Healthcare Design regularly invites healthcare design professionals to share what’s on their minds in our “Take 5” column. Not surprisingly, COVID-19 and its impact on the industry were dominant discussions Continue Reading
Healthcare Design regularly invites healthcare design professionals to share what’s on their minds in our “Take 5” column. Not surprisingly, COVID-19 and its impact on the industry were dominant discussions this year, but other topics, including resiliency, community health, and building materials, garnered attention, as well. Read on for more of what was on the industry’s radar in 2020.
Changing construction safety requirements
Across the U.S., construction contractors have had to adjust to new safety requirements considering COVID-19 within short timeframes. These guidelines differ by state and city and are often updated or changed to keep in line with new and developing safety measures to fight against the spread of the virus.
Contractors have survived by being nimble, swift, and resourceful, such as adding personnel to sites, expanding existing site personnel responsibilities to ensure compliance, or staggering work shifts to enforce social distancing. Read more—Richard Simone, CEO and president, Central Consulting & Contracting (New York and Florida)
Proximity and access in support of equity
The last six months have shown us that health is a great equalizer and that the health of our communities impacts our entire social fabric. Vulnerable populations have been disproportionately impacted by COVID-19—often affected first and most acutely with limited access to care.
Healthcare designers can be a part of the solution by supporting our client’s mission to provide care with neighborhood proximity and accessibility for underserved populations. Recent concepts have included micro-clinics in low-income neighborhoods, which involved the adaptive reuse of commercial space at street level and pop-up booths for mental health services in outdoor community spaces. It’s time to shed the default of “the more square footage and funds the better” and instead re-examine the networks we are creating. Read more—Brenda Smith, former nurse and health practice leader, Perkins&Will (New York)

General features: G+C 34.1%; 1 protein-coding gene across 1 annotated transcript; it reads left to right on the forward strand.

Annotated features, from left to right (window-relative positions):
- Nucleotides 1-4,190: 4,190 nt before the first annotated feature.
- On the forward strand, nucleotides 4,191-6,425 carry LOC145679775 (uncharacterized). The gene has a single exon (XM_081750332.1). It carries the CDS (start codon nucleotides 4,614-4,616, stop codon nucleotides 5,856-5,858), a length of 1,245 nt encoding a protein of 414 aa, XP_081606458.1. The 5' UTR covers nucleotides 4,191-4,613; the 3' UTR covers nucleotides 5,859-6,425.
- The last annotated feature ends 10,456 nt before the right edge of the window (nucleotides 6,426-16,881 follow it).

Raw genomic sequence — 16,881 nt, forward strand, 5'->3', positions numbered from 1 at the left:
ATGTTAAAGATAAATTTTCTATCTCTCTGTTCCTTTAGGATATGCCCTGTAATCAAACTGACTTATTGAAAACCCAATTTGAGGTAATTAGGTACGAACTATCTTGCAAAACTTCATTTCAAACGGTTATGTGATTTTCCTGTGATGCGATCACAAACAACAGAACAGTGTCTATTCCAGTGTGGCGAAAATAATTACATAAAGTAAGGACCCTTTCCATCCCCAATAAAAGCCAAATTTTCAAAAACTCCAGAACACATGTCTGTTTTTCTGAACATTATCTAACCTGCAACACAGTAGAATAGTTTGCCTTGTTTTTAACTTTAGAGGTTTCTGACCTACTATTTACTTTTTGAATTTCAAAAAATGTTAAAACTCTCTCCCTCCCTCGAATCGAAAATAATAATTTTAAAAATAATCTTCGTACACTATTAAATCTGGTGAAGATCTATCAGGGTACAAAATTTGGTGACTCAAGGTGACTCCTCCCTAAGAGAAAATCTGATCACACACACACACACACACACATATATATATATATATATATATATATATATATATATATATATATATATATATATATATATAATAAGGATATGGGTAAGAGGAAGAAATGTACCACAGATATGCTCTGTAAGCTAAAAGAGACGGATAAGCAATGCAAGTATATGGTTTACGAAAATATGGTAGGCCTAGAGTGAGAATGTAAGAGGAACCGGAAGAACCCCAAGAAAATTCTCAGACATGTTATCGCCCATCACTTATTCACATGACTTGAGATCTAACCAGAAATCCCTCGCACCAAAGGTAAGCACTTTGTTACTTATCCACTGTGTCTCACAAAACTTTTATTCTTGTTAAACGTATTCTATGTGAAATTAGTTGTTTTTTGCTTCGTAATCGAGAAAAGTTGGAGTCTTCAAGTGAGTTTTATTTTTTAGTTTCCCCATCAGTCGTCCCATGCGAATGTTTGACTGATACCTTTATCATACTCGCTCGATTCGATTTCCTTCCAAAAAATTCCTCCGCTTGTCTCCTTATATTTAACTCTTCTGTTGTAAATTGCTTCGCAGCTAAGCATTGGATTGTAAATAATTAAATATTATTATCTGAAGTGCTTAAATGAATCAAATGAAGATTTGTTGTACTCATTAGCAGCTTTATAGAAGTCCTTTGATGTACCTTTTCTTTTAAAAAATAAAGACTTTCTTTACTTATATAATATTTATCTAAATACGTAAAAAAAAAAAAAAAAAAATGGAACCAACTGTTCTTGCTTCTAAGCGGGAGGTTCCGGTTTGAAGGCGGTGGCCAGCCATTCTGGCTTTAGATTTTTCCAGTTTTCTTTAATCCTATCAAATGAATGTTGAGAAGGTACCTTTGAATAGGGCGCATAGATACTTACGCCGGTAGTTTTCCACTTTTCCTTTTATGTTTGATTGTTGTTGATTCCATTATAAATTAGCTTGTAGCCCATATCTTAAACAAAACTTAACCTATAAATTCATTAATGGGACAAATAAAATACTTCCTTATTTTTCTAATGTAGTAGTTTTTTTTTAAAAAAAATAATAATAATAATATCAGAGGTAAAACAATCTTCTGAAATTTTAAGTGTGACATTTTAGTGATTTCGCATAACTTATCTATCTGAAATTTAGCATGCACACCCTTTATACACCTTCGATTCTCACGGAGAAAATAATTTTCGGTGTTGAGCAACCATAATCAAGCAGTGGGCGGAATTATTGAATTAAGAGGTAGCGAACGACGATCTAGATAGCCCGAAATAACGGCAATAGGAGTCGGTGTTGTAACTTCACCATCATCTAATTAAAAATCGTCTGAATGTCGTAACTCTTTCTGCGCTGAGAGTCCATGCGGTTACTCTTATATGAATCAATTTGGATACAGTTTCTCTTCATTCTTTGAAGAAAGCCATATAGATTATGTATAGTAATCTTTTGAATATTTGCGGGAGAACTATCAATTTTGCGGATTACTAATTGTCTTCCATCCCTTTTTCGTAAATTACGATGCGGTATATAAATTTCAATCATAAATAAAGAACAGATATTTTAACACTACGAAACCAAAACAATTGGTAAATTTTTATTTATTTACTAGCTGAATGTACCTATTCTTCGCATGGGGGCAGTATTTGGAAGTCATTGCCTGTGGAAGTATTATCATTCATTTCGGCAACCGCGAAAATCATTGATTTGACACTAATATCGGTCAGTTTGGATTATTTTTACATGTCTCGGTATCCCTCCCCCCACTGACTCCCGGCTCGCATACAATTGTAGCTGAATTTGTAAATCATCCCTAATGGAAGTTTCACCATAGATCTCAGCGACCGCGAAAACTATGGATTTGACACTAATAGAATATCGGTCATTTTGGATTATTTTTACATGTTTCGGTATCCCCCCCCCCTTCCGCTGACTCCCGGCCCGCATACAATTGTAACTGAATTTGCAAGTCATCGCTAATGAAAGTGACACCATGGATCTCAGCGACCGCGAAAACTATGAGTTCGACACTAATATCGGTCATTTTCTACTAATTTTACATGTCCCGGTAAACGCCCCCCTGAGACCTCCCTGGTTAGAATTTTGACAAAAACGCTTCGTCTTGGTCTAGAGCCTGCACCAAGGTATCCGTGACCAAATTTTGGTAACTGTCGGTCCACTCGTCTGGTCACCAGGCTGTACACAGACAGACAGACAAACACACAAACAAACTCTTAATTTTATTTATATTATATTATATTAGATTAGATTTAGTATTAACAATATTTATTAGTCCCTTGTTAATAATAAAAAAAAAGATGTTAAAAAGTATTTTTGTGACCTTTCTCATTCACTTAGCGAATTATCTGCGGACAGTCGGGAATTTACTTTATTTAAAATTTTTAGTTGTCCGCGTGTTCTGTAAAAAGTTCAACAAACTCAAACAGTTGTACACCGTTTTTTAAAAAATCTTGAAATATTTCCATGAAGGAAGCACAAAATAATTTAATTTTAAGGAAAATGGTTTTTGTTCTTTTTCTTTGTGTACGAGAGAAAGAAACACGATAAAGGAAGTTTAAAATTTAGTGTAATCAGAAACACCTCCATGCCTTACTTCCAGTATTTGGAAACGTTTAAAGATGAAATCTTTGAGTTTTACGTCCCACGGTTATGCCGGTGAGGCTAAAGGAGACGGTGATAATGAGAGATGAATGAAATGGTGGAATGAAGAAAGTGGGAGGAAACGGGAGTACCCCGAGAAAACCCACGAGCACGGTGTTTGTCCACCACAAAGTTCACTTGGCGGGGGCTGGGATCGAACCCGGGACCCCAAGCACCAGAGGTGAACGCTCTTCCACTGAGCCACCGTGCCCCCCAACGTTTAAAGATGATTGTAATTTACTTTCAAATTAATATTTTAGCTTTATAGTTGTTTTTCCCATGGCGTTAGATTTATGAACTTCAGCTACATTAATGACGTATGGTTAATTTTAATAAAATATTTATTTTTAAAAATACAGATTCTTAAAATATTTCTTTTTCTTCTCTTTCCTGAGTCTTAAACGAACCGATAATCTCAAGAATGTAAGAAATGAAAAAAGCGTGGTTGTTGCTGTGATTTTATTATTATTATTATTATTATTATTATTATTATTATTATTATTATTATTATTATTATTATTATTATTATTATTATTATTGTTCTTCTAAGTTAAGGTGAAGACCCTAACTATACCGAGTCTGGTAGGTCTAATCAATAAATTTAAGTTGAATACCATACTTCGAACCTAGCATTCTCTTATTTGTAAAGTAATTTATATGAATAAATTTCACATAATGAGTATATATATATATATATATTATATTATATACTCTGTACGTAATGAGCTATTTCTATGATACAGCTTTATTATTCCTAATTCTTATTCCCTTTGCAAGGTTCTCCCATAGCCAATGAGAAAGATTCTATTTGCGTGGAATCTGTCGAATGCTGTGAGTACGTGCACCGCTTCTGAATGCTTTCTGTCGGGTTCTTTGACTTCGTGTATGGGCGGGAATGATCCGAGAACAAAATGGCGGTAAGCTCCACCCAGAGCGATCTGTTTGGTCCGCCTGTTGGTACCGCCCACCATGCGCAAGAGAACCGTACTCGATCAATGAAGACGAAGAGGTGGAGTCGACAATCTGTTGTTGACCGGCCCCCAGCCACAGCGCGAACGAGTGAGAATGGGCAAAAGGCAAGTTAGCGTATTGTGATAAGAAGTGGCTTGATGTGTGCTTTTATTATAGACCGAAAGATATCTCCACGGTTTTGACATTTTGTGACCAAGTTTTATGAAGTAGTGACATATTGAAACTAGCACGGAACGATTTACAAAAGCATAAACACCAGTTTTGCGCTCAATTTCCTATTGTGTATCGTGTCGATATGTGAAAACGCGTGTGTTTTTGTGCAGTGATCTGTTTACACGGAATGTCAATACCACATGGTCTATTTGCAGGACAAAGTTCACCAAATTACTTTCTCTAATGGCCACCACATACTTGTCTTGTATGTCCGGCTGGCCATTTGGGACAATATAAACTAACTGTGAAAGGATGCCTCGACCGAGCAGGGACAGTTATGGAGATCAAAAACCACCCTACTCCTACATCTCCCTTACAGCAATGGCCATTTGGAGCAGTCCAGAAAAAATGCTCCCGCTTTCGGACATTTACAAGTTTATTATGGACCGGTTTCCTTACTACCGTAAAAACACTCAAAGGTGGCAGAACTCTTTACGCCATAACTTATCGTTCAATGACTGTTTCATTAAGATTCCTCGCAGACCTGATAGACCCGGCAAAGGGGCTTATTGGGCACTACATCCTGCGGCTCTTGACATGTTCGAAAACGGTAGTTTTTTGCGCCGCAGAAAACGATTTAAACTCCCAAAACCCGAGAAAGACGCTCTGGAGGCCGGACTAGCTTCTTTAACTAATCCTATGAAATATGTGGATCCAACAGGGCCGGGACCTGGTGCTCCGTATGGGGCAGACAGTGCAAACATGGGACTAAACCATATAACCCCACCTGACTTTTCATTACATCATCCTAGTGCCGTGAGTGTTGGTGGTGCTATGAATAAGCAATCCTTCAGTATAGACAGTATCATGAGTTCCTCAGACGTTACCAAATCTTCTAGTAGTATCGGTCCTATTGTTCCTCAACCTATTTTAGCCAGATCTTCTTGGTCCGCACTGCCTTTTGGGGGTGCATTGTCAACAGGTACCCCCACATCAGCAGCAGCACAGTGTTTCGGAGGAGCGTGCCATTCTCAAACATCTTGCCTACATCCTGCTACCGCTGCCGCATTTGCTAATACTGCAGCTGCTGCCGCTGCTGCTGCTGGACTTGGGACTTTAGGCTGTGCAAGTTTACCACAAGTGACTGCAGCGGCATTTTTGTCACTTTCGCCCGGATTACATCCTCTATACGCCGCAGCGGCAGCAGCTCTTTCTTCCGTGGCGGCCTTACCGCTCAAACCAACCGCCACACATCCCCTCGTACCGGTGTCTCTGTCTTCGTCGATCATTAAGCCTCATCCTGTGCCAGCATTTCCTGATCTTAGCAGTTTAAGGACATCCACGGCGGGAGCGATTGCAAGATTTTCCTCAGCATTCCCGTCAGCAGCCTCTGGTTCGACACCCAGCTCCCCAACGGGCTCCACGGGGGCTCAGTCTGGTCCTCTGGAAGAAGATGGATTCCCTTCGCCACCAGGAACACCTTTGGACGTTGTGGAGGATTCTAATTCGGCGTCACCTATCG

Embodied carbon in building materials
As the timeline for us to reduce our greenhouse gas emissions in order to avert the worst-case scenarios for climate change gets shorter, it’s become increasingly important that we not just focus on the energy consumption of our buildings but also on the embodied carbon that’s emitted through the extraction, manufacture, and transport of our building materials. The three biggest offenders—concrete, steel, and aluminum—account for 11 percent of global greenhouse emissions. We’ve heard a lot about mass timber structures, but we have a long way to go before that’s a viable strategy for all healthcare projects.
In the meantime, we need to get smarter about reducing the embodied carbon in concrete structures, which can typically be accomplished by reducing the mass of structural systems (which also saves money) and variable cement mixes. Read more—Ellen Mitchell Kozack, vice president and chief sustainability officer, Leo A Daly (Dallas).
The robots are coming
Already, delivery robots (about the size of a mini-fridge) can be found delivering pills, bringing lunch to patients, and transporting samples and medical equipment to different labs. It may come as a surprise that most hospitals and medical offices are already architecturally ready for robotic use, because they’ve already been designed for wheelchair accommodations, which require a similar circumference clearance. This has enabled health systems to more easily integrate robotics into the care environment.
For instance, Texas Medical Center leveraged germ-killing robots to fight coronavirus, and robots were used to deliver meals and medication to COVID-19 patients in Singapore to reduce exposure of healthcare workers. Read more—Kimberly Lamb, executive director, healthcare solutions, JLL (Chicago)
Resilience must stretch beyond hospitals
Our ability to successfully handle our next health-related crisis will depend in large part on the adaptable designs of buildings not principally designed for healthcare needs. The pressures of COVID-19 suggest that we need to design more flexibility, adaptability, and resilience into the built environment.
Think polyvalent function—how can our sports stadiums, hotels, and similar structures be designed to allow them to be easily repurposed to handle health-related needs? How do we adapt public space to allow for more outdoor functions or more ways to access buildings to limit contact with others? More than any previous crisis, this pandemic has mandated the need to re-examine different types of buildings under a new lens. Read more—Chris McQuillan, healthcare principal, B+H Architects (Toronto)